US3467366 *Oct 2, 1967Sep 16, 1969Hayes Inc C IFurnace construction having atmosphere curtain
US3606288 *Feb 2, 1970Sep 20, 1971Allegheny Ludlum SteelFurnace seal
US3952568 *Sep 4, 1974Apr 27, 1976The Electricity CouncilVacuum processing of rod, wire or strip material
Referenced by
Citing PatentFiling datePublication dateApplicantTitle
US4519337 *Sep 14, 1981May 28, 1985Nisshin Steel Co., Ltd.Apparatus for continuous hot dipping of metal strip
US4897934 *Aug 13, 1987Feb 6, 1990Emhart Industries, Inc.Vapor phase processing system
US4997364 *Sep 7, 1988Mar 5, 1991Radiant Technology CorporationFurnace assembly for reflowing solder on printed circuit boards
US5054212 *Feb 15, 1991Oct 8, 1991Fuji Photo Film Co., Ltd.Gas-sealing device for web passage section located at treatment chamber wall
US5406579 *Jul 2, 1993Apr 11, 1995Consteel, S.A.Dynamic seal
US7241340 *Jul 24, 2003Jul 10, 2007Battelle Energy Alliance, LlcSystem configured for applying a modifying agent to a non-equidimensional substrate
US9347563Oct 20, 2011May 24, 2016Frauhofer-Gesellschaft Zur Foerderung Der Angewandten Forschung E.V.Gas lock, and coating apparatus comprising a gas lock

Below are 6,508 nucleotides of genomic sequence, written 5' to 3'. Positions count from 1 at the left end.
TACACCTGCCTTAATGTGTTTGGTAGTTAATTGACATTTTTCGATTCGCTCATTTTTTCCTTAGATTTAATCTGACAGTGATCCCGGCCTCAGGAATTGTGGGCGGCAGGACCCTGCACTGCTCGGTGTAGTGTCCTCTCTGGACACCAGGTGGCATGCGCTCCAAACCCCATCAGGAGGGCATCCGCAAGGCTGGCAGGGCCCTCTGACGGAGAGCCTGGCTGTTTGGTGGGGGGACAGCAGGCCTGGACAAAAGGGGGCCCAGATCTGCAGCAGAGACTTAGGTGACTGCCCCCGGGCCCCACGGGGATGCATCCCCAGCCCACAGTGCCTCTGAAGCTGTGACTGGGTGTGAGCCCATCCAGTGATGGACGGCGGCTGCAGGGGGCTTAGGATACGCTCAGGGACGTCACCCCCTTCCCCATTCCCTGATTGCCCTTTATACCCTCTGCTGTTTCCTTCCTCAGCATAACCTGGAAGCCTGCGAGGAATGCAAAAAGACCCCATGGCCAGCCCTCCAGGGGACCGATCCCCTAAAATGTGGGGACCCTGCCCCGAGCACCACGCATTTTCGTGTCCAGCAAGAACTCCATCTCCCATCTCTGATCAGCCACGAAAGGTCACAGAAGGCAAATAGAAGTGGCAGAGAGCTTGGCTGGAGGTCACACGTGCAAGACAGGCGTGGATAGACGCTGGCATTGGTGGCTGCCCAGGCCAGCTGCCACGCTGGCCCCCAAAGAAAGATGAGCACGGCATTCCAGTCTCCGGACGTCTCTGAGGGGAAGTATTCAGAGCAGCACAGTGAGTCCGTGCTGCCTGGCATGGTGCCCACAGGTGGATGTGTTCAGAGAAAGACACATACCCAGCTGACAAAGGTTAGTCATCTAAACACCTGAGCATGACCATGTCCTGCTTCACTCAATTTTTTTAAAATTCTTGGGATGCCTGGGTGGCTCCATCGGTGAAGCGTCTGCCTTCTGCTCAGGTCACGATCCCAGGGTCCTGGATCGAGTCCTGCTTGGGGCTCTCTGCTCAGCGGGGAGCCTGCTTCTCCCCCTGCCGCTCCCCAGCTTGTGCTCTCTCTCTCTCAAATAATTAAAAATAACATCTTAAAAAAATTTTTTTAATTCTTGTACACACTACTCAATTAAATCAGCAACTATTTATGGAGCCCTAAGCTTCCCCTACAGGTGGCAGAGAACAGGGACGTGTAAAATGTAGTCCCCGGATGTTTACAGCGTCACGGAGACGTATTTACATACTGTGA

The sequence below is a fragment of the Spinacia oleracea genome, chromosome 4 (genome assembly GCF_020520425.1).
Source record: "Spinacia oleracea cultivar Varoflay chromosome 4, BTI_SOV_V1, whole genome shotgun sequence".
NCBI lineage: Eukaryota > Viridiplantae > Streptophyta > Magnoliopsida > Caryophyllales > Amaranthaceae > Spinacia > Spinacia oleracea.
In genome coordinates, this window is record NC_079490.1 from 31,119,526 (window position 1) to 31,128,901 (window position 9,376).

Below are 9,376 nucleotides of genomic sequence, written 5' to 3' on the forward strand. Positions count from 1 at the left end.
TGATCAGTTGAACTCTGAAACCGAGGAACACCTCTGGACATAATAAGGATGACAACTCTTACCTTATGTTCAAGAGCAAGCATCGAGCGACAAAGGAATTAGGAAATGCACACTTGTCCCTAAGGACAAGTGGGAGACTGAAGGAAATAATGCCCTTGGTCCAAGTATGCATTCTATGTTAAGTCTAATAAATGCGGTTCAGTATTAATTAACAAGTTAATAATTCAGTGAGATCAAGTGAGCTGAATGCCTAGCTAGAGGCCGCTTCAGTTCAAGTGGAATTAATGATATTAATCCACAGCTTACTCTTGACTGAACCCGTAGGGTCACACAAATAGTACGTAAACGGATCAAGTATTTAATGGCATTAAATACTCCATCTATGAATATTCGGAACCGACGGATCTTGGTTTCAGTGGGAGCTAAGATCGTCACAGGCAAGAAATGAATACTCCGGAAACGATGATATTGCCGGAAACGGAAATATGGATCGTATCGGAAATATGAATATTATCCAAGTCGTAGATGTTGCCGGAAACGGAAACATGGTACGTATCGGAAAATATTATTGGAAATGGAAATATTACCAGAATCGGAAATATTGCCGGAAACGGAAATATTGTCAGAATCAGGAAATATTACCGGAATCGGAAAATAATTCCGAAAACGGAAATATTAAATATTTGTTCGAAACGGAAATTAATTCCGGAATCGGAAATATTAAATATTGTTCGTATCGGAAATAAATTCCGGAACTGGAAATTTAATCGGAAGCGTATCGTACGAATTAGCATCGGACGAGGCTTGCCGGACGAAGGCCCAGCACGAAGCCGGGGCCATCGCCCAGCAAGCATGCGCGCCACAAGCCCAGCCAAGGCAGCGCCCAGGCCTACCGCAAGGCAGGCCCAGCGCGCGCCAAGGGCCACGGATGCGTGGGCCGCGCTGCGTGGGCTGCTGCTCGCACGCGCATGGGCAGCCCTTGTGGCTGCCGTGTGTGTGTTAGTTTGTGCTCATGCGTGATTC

US20040028764 *Jul 24, 2003Feb 12, 2004Janikowski Stuart K.System configured for applying a modifying agent to a non-equidimensional substrate
US20090026654 *Jul 18, 2008Jan 29, 2009Asahi Glass Company LimitedMolding apparatus and method for conveying conveyance object
WO2010100561A1 *Mar 8, 2010Sep 10, 2010Centrotherm Photovoltaics AgProcess and device for the thermal conversion of metallic precursor layers into semiconducting layers using a chalcogen source
WO2012055510A1 *Oct 20, 2011May 3, 2012Fraunhofer-Gesellschaft zur Förderung der angewandten Forschung e.V.Gas lock, and coating apparatus comprising a gas lock
Classifications
U.S. Classification432/19, 34/242, 432/242
International ClassificationF27D1/18, F27B9/24
Cooperative ClassificationF27B9/243, F27D1/18
European ClassificationF27B9/24C, F27D1/18